While the actual amount of security assistance cut by the provision is not substantial, it will contribute to worries by Central American elites about what is coming next. Will a Biden administration pressure Guatemala to reinstate a new version of the United Nations anti-corruption body CICIG, expelled from the country by the previous government of Jimmy Morales? Will it press for the reinstitution with expanded powers of the OAS counterpart body MACCIH in Honduras (whose mandate was allowed to expire in January 2020)?
In El Salvador, will the Administration push back against President Nayib Bukele for authoritarian impulses such as bringing the military into the Salvadoran Congress in February 2020? In Honduras, will the independent investigation of the U.S. Justice Department indict sitting President Juan Orlando Hernandez, publicly named during the trial of his brother Tony, for suspected association with organized crime?
The millions of Northern Triangle immigrants in the US, associated remittances, and trade have long made good relations with the US vital for their governments. US leaders have become accustomed to submissive, accommodating responses by their governments, whether on immigration, or corruption and human rights.
In the current environment, however, if the recent cutoff of security assistance is followed by a disrespectfully hard line on corruption and human rights and a lack of prioritization for a the needed assistance promised by then-candidate Biden, the result could be the worst of all worlds: The post-COVID-19 easing of border controls will produce a new outflow of migrants, with an increasingly defiant Andres Manuel Lopez Obrador (AMLO) in Mexico reluctant to invest his nation's resources to prevent them from reaching the U.S.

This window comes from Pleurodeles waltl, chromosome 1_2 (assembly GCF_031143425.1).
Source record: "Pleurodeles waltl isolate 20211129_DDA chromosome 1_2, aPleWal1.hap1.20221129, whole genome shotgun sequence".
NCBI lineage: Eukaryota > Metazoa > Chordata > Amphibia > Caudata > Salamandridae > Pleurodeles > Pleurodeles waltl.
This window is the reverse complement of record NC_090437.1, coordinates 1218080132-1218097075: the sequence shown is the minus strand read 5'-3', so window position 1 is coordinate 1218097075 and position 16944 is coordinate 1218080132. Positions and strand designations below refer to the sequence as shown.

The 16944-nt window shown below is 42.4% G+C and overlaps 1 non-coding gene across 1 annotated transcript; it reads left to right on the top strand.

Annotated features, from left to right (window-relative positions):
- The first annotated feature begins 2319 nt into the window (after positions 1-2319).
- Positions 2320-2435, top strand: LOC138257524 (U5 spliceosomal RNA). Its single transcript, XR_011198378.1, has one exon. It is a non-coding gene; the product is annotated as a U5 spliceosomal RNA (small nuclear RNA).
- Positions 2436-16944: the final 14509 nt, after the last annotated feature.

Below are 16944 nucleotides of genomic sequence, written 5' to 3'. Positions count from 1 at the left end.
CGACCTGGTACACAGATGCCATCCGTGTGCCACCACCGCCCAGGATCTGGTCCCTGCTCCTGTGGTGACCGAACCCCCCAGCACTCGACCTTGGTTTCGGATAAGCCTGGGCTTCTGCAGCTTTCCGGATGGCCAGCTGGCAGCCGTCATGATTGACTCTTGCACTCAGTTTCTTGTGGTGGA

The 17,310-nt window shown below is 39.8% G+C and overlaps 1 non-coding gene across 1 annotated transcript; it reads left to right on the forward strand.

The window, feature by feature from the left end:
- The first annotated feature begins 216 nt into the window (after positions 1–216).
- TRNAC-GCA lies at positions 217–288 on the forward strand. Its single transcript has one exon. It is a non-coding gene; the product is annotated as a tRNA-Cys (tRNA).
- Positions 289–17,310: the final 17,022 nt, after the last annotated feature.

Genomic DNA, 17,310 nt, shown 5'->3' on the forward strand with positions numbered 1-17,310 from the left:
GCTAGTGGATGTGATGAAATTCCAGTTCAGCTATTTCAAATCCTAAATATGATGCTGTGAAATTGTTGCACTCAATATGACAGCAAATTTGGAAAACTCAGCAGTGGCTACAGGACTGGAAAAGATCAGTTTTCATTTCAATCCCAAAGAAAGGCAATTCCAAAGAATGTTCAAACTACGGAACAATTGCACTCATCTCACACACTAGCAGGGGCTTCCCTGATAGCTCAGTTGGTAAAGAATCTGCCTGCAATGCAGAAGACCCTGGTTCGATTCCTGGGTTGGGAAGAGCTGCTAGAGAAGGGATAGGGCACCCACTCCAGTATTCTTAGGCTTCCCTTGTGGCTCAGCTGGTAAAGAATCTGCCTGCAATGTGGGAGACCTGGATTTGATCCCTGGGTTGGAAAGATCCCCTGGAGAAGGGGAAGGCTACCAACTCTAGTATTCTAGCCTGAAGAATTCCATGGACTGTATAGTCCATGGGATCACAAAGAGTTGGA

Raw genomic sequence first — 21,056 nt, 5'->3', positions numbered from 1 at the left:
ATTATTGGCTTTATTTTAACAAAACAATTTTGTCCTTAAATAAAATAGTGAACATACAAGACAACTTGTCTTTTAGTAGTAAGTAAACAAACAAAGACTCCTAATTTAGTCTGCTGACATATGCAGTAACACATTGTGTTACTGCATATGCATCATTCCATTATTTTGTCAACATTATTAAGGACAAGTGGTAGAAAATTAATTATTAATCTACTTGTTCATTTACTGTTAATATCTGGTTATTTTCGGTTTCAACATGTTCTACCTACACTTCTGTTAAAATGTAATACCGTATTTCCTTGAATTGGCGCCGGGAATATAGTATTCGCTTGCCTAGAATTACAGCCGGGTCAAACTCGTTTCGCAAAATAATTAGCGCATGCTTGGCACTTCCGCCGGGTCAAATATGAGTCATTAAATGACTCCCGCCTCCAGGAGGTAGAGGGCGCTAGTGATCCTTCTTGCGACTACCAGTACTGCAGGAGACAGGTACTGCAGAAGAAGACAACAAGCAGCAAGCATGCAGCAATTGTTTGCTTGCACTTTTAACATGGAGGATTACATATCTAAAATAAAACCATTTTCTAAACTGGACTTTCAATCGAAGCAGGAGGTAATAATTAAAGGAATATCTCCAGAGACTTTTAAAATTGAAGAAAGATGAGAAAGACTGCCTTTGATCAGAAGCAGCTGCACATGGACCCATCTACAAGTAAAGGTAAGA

Broke and economically devastated Northern Triangle governments, beset by the threat of U.S. sanctions, and seeing little prospect for U.S. aid, they will be tempted to turn to PRC loans and projects, providing easy money for elites to pay off their supporters and line their own pockets. It is vital for U.S. Republicans and Democrats to work together on a new engagement that holds Northern Triangle governments to account, but that is both generous and respectful of their conduct of security and internal affairs until they clearly betray that trust.
Dr. Ellis is Latin America Research Professor with the U.S. Army War College Strategic Studies Institute. The views expressed herein are strictly his own. His work focuses on security and defense issues, including transnational organized crime, populism and the region's relationships with China and other non-Western Hemisphere actors. Dr. Ellis has published over 270 works, including four books and has presented his work in 27 countries. He has testified on multiple occasions regarding Latin America and the Caribbean before the U.S. Congress and his work regularly appears in the media in both the U.S. and the region. Through his work, Dr. Ellis calls attention to the strategic importance of Latin America and the Caribbean for the United States through bonds of geography, commerce and family and how the prosperity and security of the U.S. are tied to that of its partners in the region. Read Evan Ellis' Reports — More Here.